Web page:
If you have ever been to Dead Vlei close to Sossusvlei in Namibia, you will know that it is a place known for two things – haunting trees reaching out from the pale earth and pale tourists reaching for their cameras.

There are so many photographs taken of the vlei that it is almost impossible to be original. The emptiness and desolation of the place is so overwhelming that many avid photographers have captured the scenes, only to return home to find images identical to theirs published everywhere. For there are only a few images that one can take of the place.

It is only the obsessive photographer who goes back time after time, who manages to look past this barrier of predictability and capture an original image of the well-photographed scene.

Yet sometimes it is not only the obsessive but also the forgetful who get it right. Like Heinrich.

While photographing for Art of Nature, Heinrich walked down the long, sandy track to Dead Vlei with a bag full of all the equipment he would need. Or so he thought.

He had visualized what images he would take of the vlei, using his 16-35mm lens, and he knew exactly what he wanted. When he arrived, he immediately dropped his camera bag to the ground and took out his camera.

He dug through the bag but couldn’t find his 16-35mm lens. It had disappeared. (It was probably still in the vehicle.)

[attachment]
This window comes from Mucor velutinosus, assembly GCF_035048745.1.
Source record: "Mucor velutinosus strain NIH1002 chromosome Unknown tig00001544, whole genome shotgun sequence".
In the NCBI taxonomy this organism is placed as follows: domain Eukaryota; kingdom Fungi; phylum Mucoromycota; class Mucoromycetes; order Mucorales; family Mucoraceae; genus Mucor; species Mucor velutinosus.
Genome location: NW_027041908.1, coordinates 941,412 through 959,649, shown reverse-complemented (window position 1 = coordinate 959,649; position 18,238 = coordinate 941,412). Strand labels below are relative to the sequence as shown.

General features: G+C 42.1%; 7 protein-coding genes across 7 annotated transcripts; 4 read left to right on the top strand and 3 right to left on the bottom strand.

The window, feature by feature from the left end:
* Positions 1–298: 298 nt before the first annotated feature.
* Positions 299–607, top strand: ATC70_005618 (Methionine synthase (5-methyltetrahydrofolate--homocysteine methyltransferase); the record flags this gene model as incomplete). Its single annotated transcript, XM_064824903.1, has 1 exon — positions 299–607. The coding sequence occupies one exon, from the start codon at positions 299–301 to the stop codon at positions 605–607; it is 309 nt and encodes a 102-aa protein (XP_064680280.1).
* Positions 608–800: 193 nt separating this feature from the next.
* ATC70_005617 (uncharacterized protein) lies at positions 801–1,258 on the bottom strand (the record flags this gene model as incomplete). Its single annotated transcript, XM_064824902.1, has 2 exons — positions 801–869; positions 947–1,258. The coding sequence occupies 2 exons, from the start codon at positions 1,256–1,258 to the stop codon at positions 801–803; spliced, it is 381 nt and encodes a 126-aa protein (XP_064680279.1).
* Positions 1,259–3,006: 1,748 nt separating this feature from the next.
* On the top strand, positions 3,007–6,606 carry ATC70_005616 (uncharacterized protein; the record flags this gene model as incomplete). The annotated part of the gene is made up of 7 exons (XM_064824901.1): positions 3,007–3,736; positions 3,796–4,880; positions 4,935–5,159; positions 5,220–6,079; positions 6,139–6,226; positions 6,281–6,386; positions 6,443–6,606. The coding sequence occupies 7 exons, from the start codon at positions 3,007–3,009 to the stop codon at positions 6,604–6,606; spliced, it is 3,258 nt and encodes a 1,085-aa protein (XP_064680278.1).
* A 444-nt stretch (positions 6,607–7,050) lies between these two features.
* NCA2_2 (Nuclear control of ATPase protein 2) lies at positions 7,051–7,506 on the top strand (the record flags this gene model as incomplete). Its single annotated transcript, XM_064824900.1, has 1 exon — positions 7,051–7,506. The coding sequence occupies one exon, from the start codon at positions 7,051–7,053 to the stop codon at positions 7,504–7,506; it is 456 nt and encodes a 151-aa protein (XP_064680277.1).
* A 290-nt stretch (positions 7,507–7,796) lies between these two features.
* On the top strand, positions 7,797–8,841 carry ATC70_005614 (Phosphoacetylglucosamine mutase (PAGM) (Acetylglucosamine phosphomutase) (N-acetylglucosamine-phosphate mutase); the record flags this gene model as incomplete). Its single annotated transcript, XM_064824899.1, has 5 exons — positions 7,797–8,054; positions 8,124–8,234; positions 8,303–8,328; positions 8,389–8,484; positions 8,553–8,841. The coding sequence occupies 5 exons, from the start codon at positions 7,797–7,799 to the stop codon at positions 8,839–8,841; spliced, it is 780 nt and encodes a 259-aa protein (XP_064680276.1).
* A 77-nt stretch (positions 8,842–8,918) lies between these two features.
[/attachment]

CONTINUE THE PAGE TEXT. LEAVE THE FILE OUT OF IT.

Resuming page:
If you have ever been to Dead Vlei, you will know that to jog back to your vehicle for a lens is not wise, because by the time you’ve fetched it and returned to the Vlei, the light will have gone and your legs will be jelly.

So Heinrich had to shoot with what he had. On closer inspection, he discovered that the only wide lens he had with him was his 15mm fisheye. This was a disaster because the fisheye lens tends to distort landscapes terribly.

But he persevered. First he photographed the landscape with the horizon a third from the bottom, but it was severely distorted and looked totally unnatural. After experimenting for a while, he discovered that if he placed the horizon in the centre of the image, it did not distort at all. Also, subjects further away from the lens tended to be distorted far less than subjects close to the lens.

He aimed into the sun and this created a pleasing image, as the fisheye lens is so wide that the sun was tiny in the frame and could be an enhancing element of the image.

But the image that he saw and wanted to take was with front lighting, shooting towards the dunes to get the vivid orange, blue and white colours. The problem was that the lens was so wide that as soon as he aimed with the sun, he saw his own shadow in the viewfinder. It didn’t matter what he tried, his shadow was always there.

So he “made a plan” and stood at the base of one of the dead trees. This worked, because not only did he manage to hide his own shadow in the shadow of the tree, but the tree shadow also produced a pleasing black, crack-like shape spreading from the base of the image and leading up into it. The image worked because it was different.

Photography is not about what equipment you take along – it’s about what you do with the equipment you didn’t forget.

From the book: